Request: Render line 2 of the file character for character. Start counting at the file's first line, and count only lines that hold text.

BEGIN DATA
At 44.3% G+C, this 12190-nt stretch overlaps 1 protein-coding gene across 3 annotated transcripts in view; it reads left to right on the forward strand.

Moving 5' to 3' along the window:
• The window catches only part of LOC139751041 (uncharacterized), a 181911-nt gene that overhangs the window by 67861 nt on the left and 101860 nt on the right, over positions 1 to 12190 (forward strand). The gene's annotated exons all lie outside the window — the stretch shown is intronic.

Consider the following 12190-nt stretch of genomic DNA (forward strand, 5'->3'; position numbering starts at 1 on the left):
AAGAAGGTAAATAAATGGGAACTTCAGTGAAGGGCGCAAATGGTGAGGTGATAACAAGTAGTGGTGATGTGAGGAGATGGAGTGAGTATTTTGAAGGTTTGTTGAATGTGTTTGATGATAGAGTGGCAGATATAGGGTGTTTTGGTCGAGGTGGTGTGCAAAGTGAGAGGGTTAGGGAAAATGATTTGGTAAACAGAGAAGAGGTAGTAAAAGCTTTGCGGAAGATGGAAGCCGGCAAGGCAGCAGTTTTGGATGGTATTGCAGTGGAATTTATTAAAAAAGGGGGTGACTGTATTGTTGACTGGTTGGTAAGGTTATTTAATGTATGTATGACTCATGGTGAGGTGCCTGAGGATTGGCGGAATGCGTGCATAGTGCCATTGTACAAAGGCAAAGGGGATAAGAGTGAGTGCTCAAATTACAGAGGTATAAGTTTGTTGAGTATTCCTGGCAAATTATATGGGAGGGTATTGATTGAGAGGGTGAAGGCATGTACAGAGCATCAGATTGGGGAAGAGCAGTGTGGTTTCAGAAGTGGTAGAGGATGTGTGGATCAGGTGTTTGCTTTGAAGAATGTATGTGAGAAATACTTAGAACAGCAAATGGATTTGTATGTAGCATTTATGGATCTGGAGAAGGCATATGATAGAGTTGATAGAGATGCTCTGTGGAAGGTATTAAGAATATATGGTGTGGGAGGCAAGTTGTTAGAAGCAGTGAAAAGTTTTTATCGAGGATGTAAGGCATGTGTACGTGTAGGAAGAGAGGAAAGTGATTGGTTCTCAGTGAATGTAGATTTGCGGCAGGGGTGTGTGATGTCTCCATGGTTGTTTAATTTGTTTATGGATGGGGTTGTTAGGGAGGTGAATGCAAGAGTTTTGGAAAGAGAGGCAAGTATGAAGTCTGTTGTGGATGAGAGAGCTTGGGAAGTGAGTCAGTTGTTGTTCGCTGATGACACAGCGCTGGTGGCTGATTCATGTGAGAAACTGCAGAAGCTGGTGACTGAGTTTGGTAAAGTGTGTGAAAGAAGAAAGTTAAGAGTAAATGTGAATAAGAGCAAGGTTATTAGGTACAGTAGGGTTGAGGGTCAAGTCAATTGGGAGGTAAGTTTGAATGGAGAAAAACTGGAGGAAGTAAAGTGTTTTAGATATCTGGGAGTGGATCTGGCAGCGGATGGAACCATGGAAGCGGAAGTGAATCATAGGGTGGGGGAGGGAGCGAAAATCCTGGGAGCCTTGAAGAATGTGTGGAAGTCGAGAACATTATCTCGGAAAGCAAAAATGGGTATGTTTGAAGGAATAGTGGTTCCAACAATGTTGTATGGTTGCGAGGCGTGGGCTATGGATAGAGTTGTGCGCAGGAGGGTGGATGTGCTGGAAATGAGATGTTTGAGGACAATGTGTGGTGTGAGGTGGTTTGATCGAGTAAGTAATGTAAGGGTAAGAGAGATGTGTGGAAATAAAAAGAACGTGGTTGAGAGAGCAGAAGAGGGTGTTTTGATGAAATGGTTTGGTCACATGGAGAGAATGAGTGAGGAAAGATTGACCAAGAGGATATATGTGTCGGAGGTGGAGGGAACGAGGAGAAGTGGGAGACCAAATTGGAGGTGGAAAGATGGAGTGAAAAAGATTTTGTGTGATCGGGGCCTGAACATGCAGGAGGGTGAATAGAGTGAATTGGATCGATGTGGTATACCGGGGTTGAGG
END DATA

Moving 5' to 3' along the window: